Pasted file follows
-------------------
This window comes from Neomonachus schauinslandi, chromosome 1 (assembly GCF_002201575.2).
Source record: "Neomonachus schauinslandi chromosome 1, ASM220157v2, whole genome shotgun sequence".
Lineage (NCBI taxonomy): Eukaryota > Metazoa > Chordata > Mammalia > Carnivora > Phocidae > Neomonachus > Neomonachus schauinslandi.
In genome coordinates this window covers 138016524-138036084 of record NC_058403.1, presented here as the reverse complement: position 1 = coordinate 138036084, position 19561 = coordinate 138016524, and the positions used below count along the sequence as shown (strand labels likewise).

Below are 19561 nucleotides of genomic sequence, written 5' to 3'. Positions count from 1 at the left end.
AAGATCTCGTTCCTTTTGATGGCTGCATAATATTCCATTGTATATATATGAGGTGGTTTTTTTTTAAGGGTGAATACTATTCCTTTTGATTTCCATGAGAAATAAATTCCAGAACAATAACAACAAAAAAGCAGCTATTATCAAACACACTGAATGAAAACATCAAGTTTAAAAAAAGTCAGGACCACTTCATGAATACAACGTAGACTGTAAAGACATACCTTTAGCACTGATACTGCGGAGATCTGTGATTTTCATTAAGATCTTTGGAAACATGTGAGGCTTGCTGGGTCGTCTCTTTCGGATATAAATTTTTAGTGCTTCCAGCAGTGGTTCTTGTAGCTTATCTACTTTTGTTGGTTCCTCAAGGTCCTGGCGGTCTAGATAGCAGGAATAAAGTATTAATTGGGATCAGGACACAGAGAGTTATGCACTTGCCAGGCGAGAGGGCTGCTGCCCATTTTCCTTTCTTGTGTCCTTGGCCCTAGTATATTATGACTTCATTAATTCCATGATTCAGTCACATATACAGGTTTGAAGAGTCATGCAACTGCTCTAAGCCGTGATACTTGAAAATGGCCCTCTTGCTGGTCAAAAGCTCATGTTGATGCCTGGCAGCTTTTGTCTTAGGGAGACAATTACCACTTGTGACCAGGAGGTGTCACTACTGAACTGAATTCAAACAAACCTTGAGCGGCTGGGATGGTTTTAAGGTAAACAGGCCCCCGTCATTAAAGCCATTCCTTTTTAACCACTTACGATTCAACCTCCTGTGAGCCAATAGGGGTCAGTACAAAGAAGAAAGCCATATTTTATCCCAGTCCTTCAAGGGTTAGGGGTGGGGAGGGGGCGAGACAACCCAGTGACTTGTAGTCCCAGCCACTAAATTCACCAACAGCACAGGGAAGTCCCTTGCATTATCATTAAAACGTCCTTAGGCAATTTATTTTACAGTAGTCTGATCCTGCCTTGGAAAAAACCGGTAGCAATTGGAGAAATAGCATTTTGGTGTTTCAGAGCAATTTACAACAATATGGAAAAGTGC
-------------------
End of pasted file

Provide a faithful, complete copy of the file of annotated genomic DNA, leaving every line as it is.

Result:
This window comes from Neomonachus schauinslandi, chromosome 1 (assembly GCF_002201575.2).
Source record: "Neomonachus schauinslandi chromosome 1, ASM220157v2, whole genome shotgun sequence".
Lineage (NCBI taxonomy): Eukaryota > Metazoa > Chordata > Mammalia > Carnivora > Phocidae > Neomonachus > Neomonachus schauinslandi.
In genome coordinates this window covers 138016524-138036084 of record NC_058403.1, presented here as the reverse complement: position 1 = coordinate 138036084, position 19561 = coordinate 138016524, and the positions used below count along the sequence as shown (strand labels likewise).

Below are 19561 nucleotides of genomic sequence, written 5' to 3'. Positions count from 1 at the left end.
AAGATCTCGTTCCTTTTGATGGCTGCATAATATTCCATTGTATATATATGAGGTGGTTTTTTTTTAAGGGTGAATACTATTCCTTTTGATTTCCATGAGAAATAAATTCCAGAACAATAACAACAAAAAAGCAGCTATTATCAAACACACTGAATGAAAACATCAAGTTTAAAAAAAGTCAGGACCACTTCATGAATACAACGTAGACTGTAAAGACATACCTTTAGCACTGATACTGCGGAGATCTGTGATTTTCATTAAGATCTTTGGAAACATGTGAGGCTTGCTGGGTCGTCTCTTTCGGATATAAATTTTTAGTGCTTCCAGCAGTGGTTCTTGTAGCTTATCTACTTTTGTTGGTTCCTCAAGGTCCTGGCGGTCTAGATAGCAGGAATAAAGTATTAATTGGGATCAGGACACAGAGAGTTATGCACTTGCCAGGCGAGAGGGCTGCTGCCCATTTTCCTTTCTTGTGTCCTTGGCCCTAGTATATTATGACTTCATTAATTCCATGATTCAGTCACATATACAGGTTTGAAGAGTCATGCAACTGCTCTAAGCCGTGATACTTGAAAATGGCCCTCTTGCTGGTCAAAAGCTCATGTTGATGCCTGGCAGCTTTTGTCTTAGGGAGACAATTACCACTTGTGACCAGGAGGTGTCACTACTGAACTGAATTCAAACAAACCTTGAGCGGCTGGGATGGTTTTAAGGTAAACAGGCCCCCGTCATTAAAGCCATTCCTTTTTAACCACTTACGATTCAACCTCCTGTGAGCCAATAGGGGTCAGTACAAAGAAGAAAGCCATATTTTATCCCAGTCCTTCAAGGGTTAGGGGTGGGGAGGGGGCGAGACAACCCAGTGACTTGTAGTCCCAGCCACTAAATTCACCAACAGCACAGGGAAGTCCCTTGCATTATCATTAAAACGTCCTTAGGCAATTTATTTTACAGTAGTCTGATCCTGCCTTGGAAAAAACCGGTAGCAATTGGAGAAATAGCATTTTGGTGTTTCAGAGCAATTTACAACAATATGGAAAAGTGC